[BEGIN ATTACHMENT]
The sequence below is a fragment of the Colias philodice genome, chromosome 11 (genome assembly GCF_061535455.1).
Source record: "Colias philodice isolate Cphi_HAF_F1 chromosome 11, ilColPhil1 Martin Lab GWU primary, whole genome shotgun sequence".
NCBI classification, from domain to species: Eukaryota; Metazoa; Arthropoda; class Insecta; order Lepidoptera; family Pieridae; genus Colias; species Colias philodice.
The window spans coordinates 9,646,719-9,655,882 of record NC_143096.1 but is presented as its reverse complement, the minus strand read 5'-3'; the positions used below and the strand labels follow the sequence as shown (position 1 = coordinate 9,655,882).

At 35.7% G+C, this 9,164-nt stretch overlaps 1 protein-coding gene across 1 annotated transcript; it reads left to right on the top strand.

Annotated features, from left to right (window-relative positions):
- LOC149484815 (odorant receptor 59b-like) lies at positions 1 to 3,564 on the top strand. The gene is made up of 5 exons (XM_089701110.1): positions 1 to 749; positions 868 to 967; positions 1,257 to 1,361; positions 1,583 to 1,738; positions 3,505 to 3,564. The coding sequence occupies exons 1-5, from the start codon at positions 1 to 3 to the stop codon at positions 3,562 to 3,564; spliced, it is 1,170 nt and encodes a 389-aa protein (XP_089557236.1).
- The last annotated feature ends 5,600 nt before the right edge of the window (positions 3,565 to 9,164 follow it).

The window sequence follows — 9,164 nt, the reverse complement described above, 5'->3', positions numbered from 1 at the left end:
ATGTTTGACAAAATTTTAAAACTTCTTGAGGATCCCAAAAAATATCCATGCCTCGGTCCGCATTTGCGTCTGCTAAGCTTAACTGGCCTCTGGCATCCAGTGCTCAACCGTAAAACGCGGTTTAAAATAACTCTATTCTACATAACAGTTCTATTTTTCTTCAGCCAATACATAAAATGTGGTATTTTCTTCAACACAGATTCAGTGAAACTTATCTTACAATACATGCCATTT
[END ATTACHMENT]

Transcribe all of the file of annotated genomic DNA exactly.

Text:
The sequence below is a fragment of the Colias philodice genome, chromosome 11 (genome assembly GCF_061535455.1).
Source record: "Colias philodice isolate Cphi_HAF_F1 chromosome 11, ilColPhil1 Martin Lab GWU primary, whole genome shotgun sequence".
NCBI classification, from domain to species: Eukaryota; Metazoa; Arthropoda; class Insecta; order Lepidoptera; family Pieridae; genus Colias; species Colias philodice.
The window spans coordinates 9,646,719-9,655,882 of record NC_143096.1 but is presented as its reverse complement, the minus strand read 5'-3'; the positions used below and the strand labels follow the sequence as shown (position 1 = coordinate 9,655,882).

At 35.7% G+C, this 9,164-nt stretch overlaps 1 protein-coding gene across 1 annotated transcript; it reads left to right on the top strand.

Annotated features, from left to right (window-relative positions):
- LOC149484815 (odorant receptor 59b-like) lies at positions 1 to 3,564 on the top strand. The gene is made up of 5 exons (XM_089701110.1): positions 1 to 749; positions 868 to 967; positions 1,257 to 1,361; positions 1,583 to 1,738; positions 3,505 to 3,564. The coding sequence occupies exons 1-5, from the start codon at positions 1 to 3 to the stop codon at positions 3,562 to 3,564; spliced, it is 1,170 nt and encodes a 389-aa protein (XP_089557236.1).
- The last annotated feature ends 5,600 nt before the right edge of the window (positions 3,565 to 9,164 follow it).

The window sequence follows — 9,164 nt, the reverse complement described above, 5'->3', positions numbered from 1 at the left end:
ATGTTTGACAAAATTTTAAAACTTCTTGAGGATCCCAAAAAATATCCATGCCTCGGTCCGCATTTGCGTCTGCTAAGCTTAACTGGCCTCTGGCATCCAGTGCTCAACCGTAAAACGCGGTTTAAAATAACTCTATTCTACATAACAGTTCTATTTTTCTTCAGCCAATACATAAAATGTGGTATTTTCTTCAACACAGATTCAGTGAAACTTATCTTACAATACATGCCATTT